One possible reason would be to improve compatibility with other applications. For instance, if you had an app that used a "product_no" field that was 100 chars long, and you wanted to interface with an app that used a similar field like "model_no" that was 40 chars long, it would be a pain. Any product_nos in your app that were longer than 40 chars would get truncated and you'd have to figure out some way to translate them between the applications.

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One reason is that the size of the field is a check on the data entered. Do you really want someone to enter a 1000 character phone number? Having a field too large is a way to guarantee that garbage will be entered into your database. You will have phone numbers that say things like (example not taken at random):

"only talk to the big blonde in the front office"

instead of a real phone number or am email field that contains notes about the client because they don't have a notes field? That doesn't work so well when you try to send an email to it.

Wide tables can create problems all their own in databases as you may run into unexpected record limits (you can design a table to be wider than can actually be stored in one record, sometimes this causes inserts to fail unexpectedly) and performance issues as the data separates across data pages. I know you can have that from wide tables in SQL Server and I would not be surprised if mysql runs into similar problems. A mysql expert will have to truly address this though. Indexing can also be a problem with wide fields. The database engine may be less inclined to think the index is useful. Again, I'm not sure if mysql would have this problem but it is something to research. I know these are issues with using the max field size for everything in SQL Server, mysql may have these issues or other ones that SQL Server does not.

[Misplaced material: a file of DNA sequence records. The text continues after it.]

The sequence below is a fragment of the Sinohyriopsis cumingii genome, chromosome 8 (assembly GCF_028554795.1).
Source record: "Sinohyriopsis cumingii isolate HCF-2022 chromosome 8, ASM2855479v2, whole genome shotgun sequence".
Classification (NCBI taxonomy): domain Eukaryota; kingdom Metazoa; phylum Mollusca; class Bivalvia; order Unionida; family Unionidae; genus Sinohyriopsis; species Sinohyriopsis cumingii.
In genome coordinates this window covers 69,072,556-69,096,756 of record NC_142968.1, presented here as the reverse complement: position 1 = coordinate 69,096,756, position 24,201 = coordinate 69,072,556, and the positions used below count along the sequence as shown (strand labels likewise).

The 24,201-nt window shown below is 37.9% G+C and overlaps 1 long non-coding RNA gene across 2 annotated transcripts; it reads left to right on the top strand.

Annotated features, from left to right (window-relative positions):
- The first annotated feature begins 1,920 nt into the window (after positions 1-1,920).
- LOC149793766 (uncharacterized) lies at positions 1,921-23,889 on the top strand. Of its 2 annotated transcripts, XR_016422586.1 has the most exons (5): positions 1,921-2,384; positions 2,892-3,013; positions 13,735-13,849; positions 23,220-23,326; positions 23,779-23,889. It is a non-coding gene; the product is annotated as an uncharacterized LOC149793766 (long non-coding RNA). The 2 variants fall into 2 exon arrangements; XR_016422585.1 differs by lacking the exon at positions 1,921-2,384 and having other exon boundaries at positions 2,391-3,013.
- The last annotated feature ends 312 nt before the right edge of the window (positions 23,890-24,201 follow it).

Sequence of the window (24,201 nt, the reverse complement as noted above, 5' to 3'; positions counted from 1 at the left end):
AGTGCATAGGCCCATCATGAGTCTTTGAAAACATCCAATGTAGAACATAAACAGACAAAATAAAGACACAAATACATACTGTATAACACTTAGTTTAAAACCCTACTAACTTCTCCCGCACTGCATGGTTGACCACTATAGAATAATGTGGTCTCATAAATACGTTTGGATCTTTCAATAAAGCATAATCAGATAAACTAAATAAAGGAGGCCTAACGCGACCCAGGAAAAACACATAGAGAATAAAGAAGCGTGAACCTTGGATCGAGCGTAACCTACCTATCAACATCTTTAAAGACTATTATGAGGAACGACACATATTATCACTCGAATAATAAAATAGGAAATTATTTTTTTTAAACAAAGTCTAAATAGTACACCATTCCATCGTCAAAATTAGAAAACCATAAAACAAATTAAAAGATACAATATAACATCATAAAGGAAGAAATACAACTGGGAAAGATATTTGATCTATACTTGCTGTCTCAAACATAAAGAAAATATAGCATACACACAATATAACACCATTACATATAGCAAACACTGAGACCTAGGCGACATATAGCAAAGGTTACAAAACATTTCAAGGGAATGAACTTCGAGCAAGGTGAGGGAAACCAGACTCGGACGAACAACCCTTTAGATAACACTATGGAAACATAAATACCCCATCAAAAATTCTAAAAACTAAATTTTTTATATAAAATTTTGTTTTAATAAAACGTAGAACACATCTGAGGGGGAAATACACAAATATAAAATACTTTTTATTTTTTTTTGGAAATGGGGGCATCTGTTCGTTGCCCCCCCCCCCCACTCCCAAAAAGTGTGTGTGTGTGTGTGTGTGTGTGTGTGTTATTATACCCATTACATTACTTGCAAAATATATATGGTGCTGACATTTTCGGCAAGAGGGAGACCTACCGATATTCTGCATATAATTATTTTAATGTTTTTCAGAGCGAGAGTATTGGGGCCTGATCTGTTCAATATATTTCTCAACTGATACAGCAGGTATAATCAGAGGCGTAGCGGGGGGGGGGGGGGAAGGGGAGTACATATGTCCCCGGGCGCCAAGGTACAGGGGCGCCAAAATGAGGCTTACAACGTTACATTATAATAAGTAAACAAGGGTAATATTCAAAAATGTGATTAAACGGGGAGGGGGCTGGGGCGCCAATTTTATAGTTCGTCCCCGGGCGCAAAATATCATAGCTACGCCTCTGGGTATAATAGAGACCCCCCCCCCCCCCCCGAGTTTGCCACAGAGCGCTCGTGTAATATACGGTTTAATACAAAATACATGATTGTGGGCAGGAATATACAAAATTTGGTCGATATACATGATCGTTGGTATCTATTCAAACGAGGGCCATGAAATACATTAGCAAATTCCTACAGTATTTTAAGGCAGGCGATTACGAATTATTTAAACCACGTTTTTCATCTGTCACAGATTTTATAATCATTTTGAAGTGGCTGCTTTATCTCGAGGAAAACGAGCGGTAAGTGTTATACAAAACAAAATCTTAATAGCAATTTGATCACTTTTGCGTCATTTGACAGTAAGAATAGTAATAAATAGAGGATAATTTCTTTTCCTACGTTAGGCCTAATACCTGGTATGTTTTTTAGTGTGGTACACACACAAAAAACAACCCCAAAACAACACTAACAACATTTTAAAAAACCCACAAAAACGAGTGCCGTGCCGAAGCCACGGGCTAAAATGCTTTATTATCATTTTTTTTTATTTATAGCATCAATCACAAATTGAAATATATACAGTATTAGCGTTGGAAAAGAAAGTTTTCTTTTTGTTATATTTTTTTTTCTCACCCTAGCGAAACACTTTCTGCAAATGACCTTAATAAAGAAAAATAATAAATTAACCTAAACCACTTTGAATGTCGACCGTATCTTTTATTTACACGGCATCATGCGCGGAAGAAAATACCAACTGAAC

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For example the MEMORY Engine in MySQL doesn't support VARCHAR-Fields very well. The engine will reserve for every row the maximum amount of bytes, not the really used length. So if you define a table with a single VARCHAR(1000) column, then you will have a memory usage of 1000*3 bytes for every row you add, even if they are empty strings.